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Biology

Redthroat Emperor biology [VanHerwerden et al. 2009, Williams 2003, Williams et al. 2003]

Biology
Species Longevity / Maximum Size Maturity (50 per cent)
Redthroat Emperor 20 years, 650 mm TL  Females: 1.2 years, 280 mm FL, 310 mm TL 
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Distributions

Distribution of reported commercial catch of Redthroat Emperor
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Tables

Fishing methods
Queensland
Commercial
Hook and Line
Indigenous
Spearfishing
Hook and Line
Recreational
Spearfishing
Hook and Line
Charter
Hook and Line
Management methods
Method Queensland
Charter
Catch limits
Gear restrictions
Limited entry
Size limit
Spatial closures
Temporal closures
Commercial
Catch restrictions
Gear restrictions
Limited entry
Size limit
Spatial closures
Temporal closures
Vessel restrictions
Recreational
Catch limits
Gear restrictions
Limited entry
Size limit
Spatial closures
Temporal closures
Active vessels
Queensland
158 in CRFFF
CRFFF
Coral Reef Fin Fish Fishery (QLD)
Catch
Queensland
Commercial 137.05t in CRFFF
Indigenous Unknown
Recreational 49 t (in 2013)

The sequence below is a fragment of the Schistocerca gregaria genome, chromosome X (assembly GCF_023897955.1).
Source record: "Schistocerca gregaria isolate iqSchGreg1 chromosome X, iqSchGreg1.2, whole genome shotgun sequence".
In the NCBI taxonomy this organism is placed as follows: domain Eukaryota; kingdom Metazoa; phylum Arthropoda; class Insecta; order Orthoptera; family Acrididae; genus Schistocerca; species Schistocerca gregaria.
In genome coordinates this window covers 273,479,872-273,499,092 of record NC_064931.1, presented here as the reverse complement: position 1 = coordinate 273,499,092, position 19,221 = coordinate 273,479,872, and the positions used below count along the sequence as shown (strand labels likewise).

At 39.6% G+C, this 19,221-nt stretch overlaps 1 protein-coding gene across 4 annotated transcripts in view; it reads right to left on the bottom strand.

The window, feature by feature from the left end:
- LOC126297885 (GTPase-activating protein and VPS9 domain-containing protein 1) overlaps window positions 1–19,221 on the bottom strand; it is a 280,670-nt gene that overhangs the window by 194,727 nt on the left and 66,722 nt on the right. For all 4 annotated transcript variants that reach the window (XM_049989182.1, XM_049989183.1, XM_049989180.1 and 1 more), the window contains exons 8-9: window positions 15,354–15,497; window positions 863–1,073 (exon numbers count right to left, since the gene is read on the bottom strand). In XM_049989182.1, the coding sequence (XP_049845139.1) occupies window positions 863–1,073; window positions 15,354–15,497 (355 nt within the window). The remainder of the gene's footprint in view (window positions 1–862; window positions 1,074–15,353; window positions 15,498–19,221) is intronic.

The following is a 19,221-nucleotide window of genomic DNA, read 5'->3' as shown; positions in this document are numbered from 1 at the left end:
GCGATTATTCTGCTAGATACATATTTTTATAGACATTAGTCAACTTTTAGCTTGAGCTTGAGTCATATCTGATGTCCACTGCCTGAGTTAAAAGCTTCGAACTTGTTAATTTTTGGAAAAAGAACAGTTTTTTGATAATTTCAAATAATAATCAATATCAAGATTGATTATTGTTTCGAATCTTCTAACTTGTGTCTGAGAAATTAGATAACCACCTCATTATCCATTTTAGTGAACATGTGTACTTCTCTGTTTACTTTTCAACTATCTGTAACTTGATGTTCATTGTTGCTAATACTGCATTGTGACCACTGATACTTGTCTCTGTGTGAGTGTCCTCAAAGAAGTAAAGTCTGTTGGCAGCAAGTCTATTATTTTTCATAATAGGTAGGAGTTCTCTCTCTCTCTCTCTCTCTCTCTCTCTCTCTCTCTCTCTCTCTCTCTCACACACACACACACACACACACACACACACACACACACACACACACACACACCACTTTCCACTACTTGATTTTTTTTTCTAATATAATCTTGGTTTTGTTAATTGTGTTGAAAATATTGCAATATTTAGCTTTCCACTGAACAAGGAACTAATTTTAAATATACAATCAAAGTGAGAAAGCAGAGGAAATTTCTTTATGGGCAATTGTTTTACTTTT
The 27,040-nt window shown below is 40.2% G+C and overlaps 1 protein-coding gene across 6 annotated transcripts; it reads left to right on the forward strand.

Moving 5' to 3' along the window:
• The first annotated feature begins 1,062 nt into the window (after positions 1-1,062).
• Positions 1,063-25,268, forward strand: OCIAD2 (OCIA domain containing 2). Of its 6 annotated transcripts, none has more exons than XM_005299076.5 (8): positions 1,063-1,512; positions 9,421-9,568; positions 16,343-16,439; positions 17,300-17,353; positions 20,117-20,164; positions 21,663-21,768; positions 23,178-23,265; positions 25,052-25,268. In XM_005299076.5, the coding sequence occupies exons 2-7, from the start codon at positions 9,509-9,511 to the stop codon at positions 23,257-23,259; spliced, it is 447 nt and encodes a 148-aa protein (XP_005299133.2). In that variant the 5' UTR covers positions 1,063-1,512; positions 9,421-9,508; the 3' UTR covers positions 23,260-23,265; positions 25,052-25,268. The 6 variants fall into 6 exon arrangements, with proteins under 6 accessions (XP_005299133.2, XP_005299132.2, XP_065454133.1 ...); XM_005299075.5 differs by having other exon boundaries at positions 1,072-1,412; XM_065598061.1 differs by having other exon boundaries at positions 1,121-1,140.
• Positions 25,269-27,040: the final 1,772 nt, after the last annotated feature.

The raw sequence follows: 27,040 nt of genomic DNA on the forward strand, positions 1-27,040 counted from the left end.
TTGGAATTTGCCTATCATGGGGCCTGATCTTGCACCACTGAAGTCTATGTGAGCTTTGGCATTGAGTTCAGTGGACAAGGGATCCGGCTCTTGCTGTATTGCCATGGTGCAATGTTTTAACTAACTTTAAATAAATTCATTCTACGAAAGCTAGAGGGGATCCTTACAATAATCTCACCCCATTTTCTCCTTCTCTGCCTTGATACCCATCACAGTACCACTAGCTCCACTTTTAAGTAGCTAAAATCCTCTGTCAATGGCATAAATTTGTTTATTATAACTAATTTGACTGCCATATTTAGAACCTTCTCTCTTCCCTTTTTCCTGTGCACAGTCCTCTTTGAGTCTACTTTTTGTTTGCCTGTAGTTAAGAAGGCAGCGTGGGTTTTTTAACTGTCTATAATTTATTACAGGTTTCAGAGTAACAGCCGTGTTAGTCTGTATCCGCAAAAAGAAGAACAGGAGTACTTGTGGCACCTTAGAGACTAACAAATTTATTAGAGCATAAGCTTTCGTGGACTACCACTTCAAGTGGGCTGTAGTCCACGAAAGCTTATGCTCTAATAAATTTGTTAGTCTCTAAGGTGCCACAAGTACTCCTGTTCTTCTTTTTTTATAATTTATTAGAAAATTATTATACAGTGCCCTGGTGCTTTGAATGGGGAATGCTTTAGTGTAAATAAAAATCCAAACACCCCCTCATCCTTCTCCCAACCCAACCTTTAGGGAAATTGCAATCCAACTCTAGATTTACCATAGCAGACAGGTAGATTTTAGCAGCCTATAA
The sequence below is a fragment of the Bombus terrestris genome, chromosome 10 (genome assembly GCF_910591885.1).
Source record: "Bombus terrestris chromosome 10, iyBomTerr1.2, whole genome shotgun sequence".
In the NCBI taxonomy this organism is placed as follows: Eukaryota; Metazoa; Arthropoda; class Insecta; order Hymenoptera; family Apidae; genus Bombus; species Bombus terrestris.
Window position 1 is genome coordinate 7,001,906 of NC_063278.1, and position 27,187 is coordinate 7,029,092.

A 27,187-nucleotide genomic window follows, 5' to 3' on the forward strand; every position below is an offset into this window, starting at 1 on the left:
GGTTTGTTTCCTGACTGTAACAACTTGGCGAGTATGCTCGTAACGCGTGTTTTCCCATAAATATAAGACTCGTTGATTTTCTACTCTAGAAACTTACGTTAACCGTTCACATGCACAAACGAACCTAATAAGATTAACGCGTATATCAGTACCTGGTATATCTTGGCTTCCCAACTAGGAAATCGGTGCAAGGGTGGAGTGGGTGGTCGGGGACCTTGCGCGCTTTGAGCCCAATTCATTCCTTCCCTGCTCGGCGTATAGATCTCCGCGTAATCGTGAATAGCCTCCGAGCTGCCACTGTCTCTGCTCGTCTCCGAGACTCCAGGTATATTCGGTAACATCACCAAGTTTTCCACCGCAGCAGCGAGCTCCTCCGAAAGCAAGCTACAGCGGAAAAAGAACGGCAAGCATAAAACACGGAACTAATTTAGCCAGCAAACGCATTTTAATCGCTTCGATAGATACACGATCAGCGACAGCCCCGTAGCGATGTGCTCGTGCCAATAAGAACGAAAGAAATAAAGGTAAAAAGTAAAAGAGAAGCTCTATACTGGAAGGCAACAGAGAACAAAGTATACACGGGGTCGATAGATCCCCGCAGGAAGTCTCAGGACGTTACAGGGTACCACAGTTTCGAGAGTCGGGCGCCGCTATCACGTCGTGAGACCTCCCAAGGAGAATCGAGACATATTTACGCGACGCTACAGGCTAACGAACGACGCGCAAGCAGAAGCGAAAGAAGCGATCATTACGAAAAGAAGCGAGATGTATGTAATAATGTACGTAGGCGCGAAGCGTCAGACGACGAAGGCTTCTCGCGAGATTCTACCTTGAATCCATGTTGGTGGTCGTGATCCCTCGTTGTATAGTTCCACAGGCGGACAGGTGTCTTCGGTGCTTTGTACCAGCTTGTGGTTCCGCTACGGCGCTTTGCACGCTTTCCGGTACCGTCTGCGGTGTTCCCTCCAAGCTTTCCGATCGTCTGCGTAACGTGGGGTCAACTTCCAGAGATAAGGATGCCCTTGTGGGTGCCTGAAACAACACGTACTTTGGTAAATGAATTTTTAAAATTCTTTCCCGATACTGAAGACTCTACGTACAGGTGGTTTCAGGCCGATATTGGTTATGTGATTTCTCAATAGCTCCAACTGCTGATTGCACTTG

CRFFF
Coral Reef Fin Fish Fishery (QLD)

Western Australia Data for Western Australia align with the 2017 calendar year.

Queensland Data for Queensland align with the 2016–17 financial year.

Queensland – Indigenous (management methods) Under the Fisheries Act 1994 (Qld), Indigenous fishers in Queensland are entitled to use prescribed traditional and Non-commercial fishing apparatus in waters open to fishing. Size and possession limits, and seasonal closures do not apply to Indigenous fishers. Further exemptions to fishery regulations may be applied for through permits.

Indigenous (management methods) Subject to the defence that applies under Section 211 of the Native Title Act 1993 (Cth), and the exemption from a requirement to hold a recreational fishing licence, the non-commercial take by Indigenous fishers is covered by the same arrangements as that for recreational fishing.

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Catch Chart

Commercial catch of Redthroat Emperor - note confidential catch not shown
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References

  1. Fairclough, D, Walters, S and Holtz, M 2018, West coast demersal scalefish resource status report 2017, in DJ Gaughan and K Santoro (eds), Status reports of the fisheries and aquatic resources of Western Australia 2016/17: The State of the Fisheries, Department of Primary Industries and Regional Development, Western Australia, Perth.
  2. Fairclough, DV, Molony, BW, Crisafulli, BM, Keay, IS, Hesp, SA and Marriott, RJ, 2014, Status of demersal finfish stocks on the west coast of Australia, Fisheries Research Report No. 253, Department of Fisheries Western Australia, Perth.